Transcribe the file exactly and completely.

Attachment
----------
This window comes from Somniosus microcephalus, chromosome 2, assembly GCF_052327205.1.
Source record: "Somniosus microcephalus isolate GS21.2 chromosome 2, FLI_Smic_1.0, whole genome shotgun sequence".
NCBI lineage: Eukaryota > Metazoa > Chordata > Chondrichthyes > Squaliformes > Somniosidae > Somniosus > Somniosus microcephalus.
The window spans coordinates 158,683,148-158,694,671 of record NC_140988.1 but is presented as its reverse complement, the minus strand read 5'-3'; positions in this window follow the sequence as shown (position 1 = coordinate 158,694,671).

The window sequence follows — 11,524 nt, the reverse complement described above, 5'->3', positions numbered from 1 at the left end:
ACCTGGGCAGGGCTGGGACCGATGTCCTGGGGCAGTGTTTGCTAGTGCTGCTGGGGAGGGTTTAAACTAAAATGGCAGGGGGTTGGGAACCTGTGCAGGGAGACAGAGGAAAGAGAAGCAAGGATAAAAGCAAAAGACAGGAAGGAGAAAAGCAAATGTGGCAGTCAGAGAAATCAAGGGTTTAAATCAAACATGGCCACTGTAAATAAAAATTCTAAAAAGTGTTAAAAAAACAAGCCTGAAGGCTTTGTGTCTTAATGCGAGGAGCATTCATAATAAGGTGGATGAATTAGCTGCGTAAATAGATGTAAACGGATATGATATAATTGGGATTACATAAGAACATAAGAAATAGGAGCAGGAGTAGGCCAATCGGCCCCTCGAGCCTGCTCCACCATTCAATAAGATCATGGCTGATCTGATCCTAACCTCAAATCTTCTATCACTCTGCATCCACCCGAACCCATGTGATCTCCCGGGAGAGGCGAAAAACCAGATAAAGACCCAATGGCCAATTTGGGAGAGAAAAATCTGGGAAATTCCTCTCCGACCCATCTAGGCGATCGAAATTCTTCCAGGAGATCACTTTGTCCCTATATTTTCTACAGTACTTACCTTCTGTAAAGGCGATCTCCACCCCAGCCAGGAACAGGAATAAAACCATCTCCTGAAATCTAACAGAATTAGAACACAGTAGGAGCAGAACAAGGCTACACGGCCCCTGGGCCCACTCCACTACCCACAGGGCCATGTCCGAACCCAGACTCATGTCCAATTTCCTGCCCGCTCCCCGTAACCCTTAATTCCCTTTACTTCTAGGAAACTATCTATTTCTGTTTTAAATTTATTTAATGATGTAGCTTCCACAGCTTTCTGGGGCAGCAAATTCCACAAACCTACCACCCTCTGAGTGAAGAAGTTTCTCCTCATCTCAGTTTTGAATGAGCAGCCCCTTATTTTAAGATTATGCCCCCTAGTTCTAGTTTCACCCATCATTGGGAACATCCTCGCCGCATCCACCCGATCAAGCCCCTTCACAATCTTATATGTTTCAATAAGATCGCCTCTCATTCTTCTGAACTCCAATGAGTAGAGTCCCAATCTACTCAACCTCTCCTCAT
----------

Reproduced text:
This window comes from Somniosus microcephalus, chromosome 2, assembly GCF_052327205.1.
Source record: "Somniosus microcephalus isolate GS21.2 chromosome 2, FLI_Smic_1.0, whole genome shotgun sequence".
NCBI lineage: Eukaryota > Metazoa > Chordata > Chondrichthyes > Squaliformes > Somniosidae > Somniosus > Somniosus microcephalus.
The window spans coordinates 158,683,148-158,694,671 of record NC_140988.1 but is presented as its reverse complement, the minus strand read 5'-3'; positions in this window follow the sequence as shown (position 1 = coordinate 158,694,671).

The window sequence follows — 11,524 nt, the reverse complement described above, 5'->3', positions numbered from 1 at the left end:
ACCTGGGCAGGGCTGGGACCGATGTCCTGGGGCAGTGTTTGCTAGTGCTGCTGGGGAGGGTTTAAACTAAAATGGCAGGGGGTTGGGAACCTGTGCAGGGAGACAGAGGAAAGAGAAGCAAGGATAAAAGCAAAAGACAGGAAGGAGAAAAGCAAATGTGGCAGTCAGAGAAATCAAGGGTTTAAATCAAACATGGCCACTGTAAATAAAAATTCTAAAAAGTGTTAAAAAAACAAGCCTGAAGGCTTTGTGTCTTAATGCGAGGAGCATTCATAATAAGGTGGATGAATTAGCTGCGTAAATAGATGTAAACGGATATGATATAATTGGGATTACATAAGAACATAAGAAATAGGAGCAGGAGTAGGCCAATCGGCCCCTCGAGCCTGCTCCACCATTCAATAAGATCATGGCTGATCTGATCCTAACCTCAAATCTTCTATCACTCTGCATCCACCCGAACCCATGTGATCTCCCGGGAGAGGCGAAAAACCAGATAAAGACCCAATGGCCAATTTGGGAGAGAAAAATCTGGGAAATTCCTCTCCGACCCATCTAGGCGATCGAAATTCTTCCAGGAGATCACTTTGTCCCTATATTTTCTACAGTACTTACCTTCTGTAAAGGCGATCTCCACCCCAGCCAGGAACAGGAATAAAACCATCTCCTGAAATCTAACAGAATTAGAACACAGTAGGAGCAGAACAAGGCTACACGGCCCCTGGGCCCACTCCACTACCCACAGGGCCATGTCCGAACCCAGACTCATGTCCAATTTCCTGCCCGCTCCCCGTAACCCTTAATTCCCTTTACTTCTAGGAAACTATCTATTTCTGTTTTAAATTTATTTAATGATGTAGCTTCCACAGCTTTCTGGGGCAGCAAATTCCACAAACCTACCACCCTCTGAGTGAAGAAGTTTCTCCTCATCTCAGTTTTGAATGAGCAGCCCCTTATTTTAAGATTATGCCCCCTAGTTCTAGTTTCACCCATCATTGGGAACATCCTCGCCGCATCCACCCGATCAAGCCCCTTCACAATCTTATATGTTTCAATAAGATCGCCTCTCATTCTTCTGAACTCCAATGAGTAGAGTCCCAATCTACTCAACCTCTCCTCAT